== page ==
Please ensure Javascript is enabled for purposes of website accessibility

Another Delivery Service Just Cut Ties With Walmart

By Rich Smith – Feb 21, 2020 at 12:12PM

You’re reading a free article with opinions that may differ from The Motley Fool’s Premium Investing Services. Become a Motley Fool member today to get instant access to our top analyst recommendations, in-depth research, investing resources, and more. Learn More

It may not be the last.

Searching for allies in its fight against Amazon's multiple free delivery options, last year Walmart (WMT -2.50%) announced it was signing up four new delivery companies -- Point Pickup, Skipcart, AxleHire, and Roadie -- "to help expand the retailer's popular Online Grocery Delivery option." For a small fee, and so long as a customer placed at least a $30 minimum order for groceries, one of these four companies would deliver the goods as soon as the same day -- no subscription necessary.  

Make that one of those three companies, now, because barely a year into its contract with Walmart, Skipcart has announced that it is cutting ties with the retail giant effective sometime in March.  

Prior to termination, Skipcart had serviced 126 Walmart stores in 32 states -- about 8% of Walmart locations that provide grocery delivery -- making approximately 50,000 deliveries per month within mostly smaller markets.

Blur grocery cart icon button on a keyboard

Image source: Getty Images.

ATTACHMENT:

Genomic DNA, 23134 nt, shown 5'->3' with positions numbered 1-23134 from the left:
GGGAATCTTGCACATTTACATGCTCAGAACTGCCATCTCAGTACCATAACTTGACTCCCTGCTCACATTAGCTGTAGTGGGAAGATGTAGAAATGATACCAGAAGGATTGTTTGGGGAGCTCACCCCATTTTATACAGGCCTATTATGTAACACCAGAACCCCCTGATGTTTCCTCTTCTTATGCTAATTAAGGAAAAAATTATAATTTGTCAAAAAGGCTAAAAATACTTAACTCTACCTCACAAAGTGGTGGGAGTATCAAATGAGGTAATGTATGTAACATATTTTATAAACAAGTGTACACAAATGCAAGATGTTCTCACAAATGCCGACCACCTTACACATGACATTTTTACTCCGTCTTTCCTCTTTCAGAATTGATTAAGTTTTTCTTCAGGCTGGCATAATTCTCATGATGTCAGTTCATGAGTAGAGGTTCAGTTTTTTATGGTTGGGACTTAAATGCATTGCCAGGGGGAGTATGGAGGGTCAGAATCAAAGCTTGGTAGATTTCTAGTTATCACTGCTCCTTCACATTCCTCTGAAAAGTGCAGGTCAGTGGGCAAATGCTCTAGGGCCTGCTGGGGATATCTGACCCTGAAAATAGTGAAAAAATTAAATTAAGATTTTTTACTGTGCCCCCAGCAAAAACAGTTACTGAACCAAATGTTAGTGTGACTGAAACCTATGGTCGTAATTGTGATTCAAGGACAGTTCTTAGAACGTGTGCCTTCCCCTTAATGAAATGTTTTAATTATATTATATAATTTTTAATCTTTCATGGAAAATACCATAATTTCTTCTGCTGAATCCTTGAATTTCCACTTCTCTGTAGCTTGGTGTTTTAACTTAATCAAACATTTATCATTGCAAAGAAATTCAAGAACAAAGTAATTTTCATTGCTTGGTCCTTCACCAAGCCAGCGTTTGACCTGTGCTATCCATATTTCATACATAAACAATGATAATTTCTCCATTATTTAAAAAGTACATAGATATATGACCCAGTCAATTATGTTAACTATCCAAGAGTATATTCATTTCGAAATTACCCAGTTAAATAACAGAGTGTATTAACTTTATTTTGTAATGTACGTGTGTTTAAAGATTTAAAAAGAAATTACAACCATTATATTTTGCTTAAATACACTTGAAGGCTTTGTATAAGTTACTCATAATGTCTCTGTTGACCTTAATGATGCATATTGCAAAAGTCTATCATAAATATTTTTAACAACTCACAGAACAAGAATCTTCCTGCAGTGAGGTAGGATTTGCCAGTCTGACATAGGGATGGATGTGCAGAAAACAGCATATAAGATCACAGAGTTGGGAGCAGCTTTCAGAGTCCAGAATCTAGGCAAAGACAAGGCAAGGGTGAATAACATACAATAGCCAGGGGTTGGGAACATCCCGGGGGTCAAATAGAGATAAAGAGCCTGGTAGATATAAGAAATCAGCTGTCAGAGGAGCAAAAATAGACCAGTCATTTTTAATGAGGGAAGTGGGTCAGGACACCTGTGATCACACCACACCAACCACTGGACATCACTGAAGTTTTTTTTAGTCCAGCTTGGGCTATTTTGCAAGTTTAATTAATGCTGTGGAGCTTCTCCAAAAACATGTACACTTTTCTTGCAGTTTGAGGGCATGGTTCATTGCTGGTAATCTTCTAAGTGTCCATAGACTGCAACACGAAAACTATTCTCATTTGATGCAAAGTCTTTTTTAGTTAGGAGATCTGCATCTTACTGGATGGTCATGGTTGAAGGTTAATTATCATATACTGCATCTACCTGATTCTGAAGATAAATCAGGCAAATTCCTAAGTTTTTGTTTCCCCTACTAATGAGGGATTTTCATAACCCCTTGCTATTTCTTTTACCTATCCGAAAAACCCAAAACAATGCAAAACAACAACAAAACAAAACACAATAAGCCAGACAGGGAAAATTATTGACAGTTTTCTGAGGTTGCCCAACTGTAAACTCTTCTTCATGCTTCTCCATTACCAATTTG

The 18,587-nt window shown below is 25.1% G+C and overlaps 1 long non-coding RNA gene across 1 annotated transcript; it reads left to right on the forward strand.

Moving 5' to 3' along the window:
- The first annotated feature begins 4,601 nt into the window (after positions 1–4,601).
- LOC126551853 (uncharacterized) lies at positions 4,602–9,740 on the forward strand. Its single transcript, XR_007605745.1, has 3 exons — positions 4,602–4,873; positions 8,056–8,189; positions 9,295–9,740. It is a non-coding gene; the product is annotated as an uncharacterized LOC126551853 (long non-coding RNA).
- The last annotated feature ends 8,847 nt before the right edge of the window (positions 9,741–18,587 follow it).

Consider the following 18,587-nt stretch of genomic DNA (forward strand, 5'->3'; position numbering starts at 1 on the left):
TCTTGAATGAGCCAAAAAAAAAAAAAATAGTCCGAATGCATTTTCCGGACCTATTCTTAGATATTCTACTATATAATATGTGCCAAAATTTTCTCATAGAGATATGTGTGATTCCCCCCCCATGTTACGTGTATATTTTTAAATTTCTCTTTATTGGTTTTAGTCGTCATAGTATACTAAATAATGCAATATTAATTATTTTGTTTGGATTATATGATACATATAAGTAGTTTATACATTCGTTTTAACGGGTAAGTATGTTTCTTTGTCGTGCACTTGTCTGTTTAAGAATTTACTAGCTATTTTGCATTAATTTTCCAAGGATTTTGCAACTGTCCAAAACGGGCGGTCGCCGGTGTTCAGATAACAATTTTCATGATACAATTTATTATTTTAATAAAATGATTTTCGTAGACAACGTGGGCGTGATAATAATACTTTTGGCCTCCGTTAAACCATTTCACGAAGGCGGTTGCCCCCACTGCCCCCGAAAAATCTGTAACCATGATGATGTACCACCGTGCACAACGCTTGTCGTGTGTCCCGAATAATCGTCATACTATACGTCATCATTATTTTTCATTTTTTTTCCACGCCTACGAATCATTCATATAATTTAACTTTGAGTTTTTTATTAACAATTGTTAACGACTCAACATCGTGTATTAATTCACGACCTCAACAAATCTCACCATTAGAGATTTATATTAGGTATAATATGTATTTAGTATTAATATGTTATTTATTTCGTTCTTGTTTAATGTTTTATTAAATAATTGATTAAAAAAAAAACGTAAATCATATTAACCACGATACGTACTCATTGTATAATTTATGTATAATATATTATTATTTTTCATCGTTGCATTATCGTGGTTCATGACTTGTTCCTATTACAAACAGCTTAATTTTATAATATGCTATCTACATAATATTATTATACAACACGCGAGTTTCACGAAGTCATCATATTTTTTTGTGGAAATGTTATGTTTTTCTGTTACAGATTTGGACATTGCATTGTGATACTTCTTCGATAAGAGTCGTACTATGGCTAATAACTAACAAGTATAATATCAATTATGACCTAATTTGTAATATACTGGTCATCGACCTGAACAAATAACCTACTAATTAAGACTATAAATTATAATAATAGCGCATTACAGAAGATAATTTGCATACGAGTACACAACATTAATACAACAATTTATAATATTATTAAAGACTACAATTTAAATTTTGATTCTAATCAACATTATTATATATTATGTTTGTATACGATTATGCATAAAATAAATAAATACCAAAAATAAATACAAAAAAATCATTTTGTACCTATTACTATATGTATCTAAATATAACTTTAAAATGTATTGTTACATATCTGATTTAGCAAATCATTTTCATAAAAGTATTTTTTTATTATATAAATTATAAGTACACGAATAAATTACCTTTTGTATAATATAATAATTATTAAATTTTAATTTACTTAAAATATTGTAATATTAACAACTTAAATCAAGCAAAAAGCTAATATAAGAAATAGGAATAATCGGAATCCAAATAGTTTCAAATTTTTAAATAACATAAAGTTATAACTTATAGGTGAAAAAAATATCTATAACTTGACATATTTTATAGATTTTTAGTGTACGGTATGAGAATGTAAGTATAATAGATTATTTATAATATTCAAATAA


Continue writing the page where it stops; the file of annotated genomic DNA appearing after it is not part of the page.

Bloomberg notes that this is the third major defection from Walmart's delivery network to date, following Uber's defection in 2018 and Deliv's in 2019. And it probably won't be the last.

Quoting Skipcart CEO Ben Jones, Bloomberg notes that Skipcart was losing money "hand over fist" working with Walmart. And this problem is bigger than Skipcart.

After a breakup, one must always take a jaded partner's words with a few grains of salt. Still, according to Skipcart's Jones, "all" of Walmart's delivery partners are losing money, and it's a situation that will not change.

"The grocery model does not work," said Jones, "it doesn't work today, and it's not going to work six months from now."

Unless someone figures out a better way to make money, this fast-growing segment of the grocery business could come to a screeching halt.

John Mackey, CEO of Whole Foods Market, an Amazon subsidiary, is a member of The Motley Fool's board of directors. Rich Smith has no position in any of the stocks mentioned. The Motley Fool owns shares of and recommends Amazon. The Motley Fool recommends Uber Technologies. The Motley Fool has a disclosure policy.

Invest Smarter with The Motley Fool

Join Over 1 Million Premium Members Receiving…

  • New Stock Picks Each Month
  • Detailed Analysis of Companies
  • Model Portfolios
  • Live Streaming During Market Hours
  • And Much More
Get Started Now

Stocks Mentioned

Walmart Stock Quote
Walmart
WMT
$130.06 (-2.50%) $-3.33

*Average returns of all recommendations since inception. Cost basis and return based on previous market day close.

Related Articles

Motley Fool Returns

Motley Fool Stock Advisor

Market-beating stocks from our award-winning analyst team.

Stock Advisor Returns
329%
 
S&P 500 Returns
106%

Calculated by average return of all stock recommendations since inception of the Stock Advisor service in February of 2002. Returns as of 09/26/2022.

Discounted offers are only available to new members. Stock Advisor list price is $199 per year.

Premium Investing Services

Invest better with The Motley Fool. Get stock recommendations, portfolio guidance, and more from The Motley Fool's premium services.